Telling me what to do

I have concluded that perhaps I am not the easiest person to live with. There are a selection of reasons for this, but one is that I do not always know what I want. My brain is in conflict [with itself]. The thing is, I like nice clear rules and guidelines – boundaries, if you like. However, I will often question a rule, if I cannot understand the reason for it or the logic of its implementation. This questioning has, I think, resulted in my being somewhat resistant to being told what to do …

As I wrote about on a previous occasion, there are broadly two kinds of legal system:

  1. you can do anything you want unless there is a law stopping you
  2. you cannot do anything unless there is a law permitting you to do it

I guess there are more countries with (1) and the UK is an example. This results in instructions [rules, laws …] that tell you not to do things, which seems a little negative, but is ultimately quite freeing.

I was in Germany recently and commented to a colleague that I did not see too many instructions telling me not to do things. He said that, first, I should look again and, second, that I should remember my very limited German language knowledge. So, I started making some observations.

I visited the health suite in the hotel, as I wanted to have a sauna to relax at the end of the day. Outside of the sauna were some instructions, which were helpfully in English as well as German. There was quite a long list, most of which was standard stuff about people with heart conditions etc., but 3 rules stood out:

  • Users should shower before using the sauna (for hygiene reasons) – I can accept that one, as I do not want to be sitting next to a sweating, grubby person.
  • Users should sit/lie on a towel to avoid sweat staining the woodwork – This is also reasonable, but I cannot help thinking that using a sweat-resistant material for the benches would be better, but I guess the wood is traditional.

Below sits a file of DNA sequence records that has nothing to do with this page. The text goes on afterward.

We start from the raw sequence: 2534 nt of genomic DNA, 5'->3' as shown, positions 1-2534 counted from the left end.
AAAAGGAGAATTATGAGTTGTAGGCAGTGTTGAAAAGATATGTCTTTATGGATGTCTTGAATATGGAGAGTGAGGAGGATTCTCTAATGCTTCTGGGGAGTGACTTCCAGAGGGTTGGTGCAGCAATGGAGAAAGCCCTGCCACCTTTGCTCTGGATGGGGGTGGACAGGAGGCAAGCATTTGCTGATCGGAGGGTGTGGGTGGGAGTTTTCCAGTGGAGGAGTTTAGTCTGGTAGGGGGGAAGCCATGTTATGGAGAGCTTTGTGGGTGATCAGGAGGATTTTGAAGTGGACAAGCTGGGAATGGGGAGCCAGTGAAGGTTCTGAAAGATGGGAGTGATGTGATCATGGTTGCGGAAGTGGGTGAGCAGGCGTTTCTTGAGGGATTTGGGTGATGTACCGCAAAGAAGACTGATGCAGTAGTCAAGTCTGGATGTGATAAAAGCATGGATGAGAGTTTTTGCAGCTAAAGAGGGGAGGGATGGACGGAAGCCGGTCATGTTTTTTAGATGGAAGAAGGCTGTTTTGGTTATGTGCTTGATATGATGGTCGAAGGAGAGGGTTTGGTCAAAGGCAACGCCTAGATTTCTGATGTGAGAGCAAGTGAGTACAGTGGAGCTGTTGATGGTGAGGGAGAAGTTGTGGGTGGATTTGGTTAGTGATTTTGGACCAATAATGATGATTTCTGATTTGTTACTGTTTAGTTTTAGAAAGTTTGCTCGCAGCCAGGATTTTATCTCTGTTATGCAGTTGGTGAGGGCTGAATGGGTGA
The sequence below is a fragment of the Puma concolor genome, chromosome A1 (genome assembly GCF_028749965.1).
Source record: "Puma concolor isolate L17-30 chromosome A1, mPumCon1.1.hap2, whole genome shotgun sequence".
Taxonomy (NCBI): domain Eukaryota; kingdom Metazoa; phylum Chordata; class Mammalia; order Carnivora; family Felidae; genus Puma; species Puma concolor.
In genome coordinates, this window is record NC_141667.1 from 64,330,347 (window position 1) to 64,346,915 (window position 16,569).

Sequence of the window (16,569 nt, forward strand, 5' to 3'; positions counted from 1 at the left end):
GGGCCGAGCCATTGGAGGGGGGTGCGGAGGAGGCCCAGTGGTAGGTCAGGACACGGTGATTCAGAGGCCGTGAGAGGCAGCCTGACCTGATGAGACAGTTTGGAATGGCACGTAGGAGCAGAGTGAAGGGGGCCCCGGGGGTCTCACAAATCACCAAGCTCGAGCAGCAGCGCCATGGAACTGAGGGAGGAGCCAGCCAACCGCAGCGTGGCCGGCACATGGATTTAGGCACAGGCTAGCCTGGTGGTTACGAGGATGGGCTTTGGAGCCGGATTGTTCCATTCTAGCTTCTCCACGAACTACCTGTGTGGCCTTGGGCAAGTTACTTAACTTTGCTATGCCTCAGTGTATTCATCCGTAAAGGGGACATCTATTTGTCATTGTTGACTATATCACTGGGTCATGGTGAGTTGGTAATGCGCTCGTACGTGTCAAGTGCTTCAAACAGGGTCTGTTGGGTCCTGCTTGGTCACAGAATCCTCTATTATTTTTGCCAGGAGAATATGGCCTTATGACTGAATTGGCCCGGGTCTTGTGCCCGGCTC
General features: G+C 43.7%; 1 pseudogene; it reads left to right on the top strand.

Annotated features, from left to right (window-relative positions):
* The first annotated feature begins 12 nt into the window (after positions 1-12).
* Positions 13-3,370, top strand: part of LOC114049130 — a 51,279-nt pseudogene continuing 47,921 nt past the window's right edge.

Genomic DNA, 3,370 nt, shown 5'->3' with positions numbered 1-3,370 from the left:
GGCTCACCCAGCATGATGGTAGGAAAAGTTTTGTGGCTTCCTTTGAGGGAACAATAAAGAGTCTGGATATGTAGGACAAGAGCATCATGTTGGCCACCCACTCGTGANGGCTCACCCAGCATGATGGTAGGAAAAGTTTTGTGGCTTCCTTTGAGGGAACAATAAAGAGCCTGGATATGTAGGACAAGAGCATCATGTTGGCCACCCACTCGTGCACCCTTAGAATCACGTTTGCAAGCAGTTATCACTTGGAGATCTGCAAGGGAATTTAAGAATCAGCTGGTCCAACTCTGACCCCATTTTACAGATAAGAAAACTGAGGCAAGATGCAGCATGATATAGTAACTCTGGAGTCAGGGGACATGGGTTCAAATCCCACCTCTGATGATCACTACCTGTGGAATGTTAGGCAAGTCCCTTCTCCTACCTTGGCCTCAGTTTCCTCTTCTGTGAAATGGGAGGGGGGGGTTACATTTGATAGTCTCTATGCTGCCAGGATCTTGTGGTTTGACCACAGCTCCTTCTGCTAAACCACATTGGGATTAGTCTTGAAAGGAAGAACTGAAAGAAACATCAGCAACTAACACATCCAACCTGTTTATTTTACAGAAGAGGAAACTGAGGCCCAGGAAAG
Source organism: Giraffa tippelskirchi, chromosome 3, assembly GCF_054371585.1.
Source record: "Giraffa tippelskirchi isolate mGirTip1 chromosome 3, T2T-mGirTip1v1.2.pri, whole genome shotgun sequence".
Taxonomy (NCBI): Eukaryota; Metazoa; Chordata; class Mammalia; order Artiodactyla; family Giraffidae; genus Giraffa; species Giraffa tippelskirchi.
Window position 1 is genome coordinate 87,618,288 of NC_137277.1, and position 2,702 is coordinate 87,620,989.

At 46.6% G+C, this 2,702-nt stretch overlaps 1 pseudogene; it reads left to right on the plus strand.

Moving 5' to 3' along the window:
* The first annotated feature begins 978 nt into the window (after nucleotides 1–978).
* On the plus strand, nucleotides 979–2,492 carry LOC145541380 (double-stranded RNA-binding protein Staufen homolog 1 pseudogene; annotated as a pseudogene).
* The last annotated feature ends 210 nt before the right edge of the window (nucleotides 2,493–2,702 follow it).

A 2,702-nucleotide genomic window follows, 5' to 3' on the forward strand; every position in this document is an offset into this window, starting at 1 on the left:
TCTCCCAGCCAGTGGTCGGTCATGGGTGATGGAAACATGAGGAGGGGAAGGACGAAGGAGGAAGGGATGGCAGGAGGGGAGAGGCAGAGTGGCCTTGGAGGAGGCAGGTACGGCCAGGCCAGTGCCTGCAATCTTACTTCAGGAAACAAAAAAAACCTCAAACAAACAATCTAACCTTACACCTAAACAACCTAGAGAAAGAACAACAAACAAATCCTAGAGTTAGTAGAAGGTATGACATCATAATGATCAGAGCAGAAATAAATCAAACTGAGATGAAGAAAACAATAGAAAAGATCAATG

• Users should not wear swimming costumes (for hygiene reasons) – I am aware that Germans are very disapproving of the British/American practice of wearing bathing clothes in a sauna. I have heard the word “disgusting” used. The logic is that, when you sweat, all the toxins come out and you shower to get rid of them; if you wear a costume, the toxins soak into the fabric and are held close to your skin and a shower will not necessarily help. I do not question the logic of the rule, but I do question whether it should be rule. As it only really affects the individual, should they not simply be given advice for their own wellbeing?

Elsewhere, prohibitions were expressed in other ways. For example, I saw a door [to a small museum] with some instructions on it:

The textual instructions stretched my German somewhat, but I figured out that they said “no newspapers” and “no adverts” – basically “no junk mail”. The graphical instruction was very clear about what they did not want done in their doorway! [Public restrooms are scarce in this part of the city.] The green squiggle is my censorship. If you would really like to see the original for your own amusement, please email me.

I have probably given the impression that Germany is a country where, actually, you are always being told what [not] to do. Maybe that is true, but I smile when I think back to the time we spent New Year in Berlin. On every street corner there was someone setting off rockets from bottles. There were no signs warning about the health and safety issues!

Comments

2 thoughts about “Telling me what to do
  • Rules. Funny things. Mayhem and chaos without them. And, at the moment, globally, mayhem and chaos with them; of course, this requires the rules to be ignored or broken.

    Look at the excuse of a human being in the White House who, narcissist that he is, thinks that the rules don’t apply to him. It also seems that they don’t apply to his white male co-conspirators who receive very lenient sentences on what is supposed to be a 20 year tariff. I saw this compared with a man who had assisted in a $20 marijuana sale: he received one year more. Some are obviously still more equal than others. No change there then!

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This article first appeared on the Siemens Digital Industries Software blog at https://blogs.sw.siemens.com/embedded-software/2019/03/07/telling-me-what-to-do/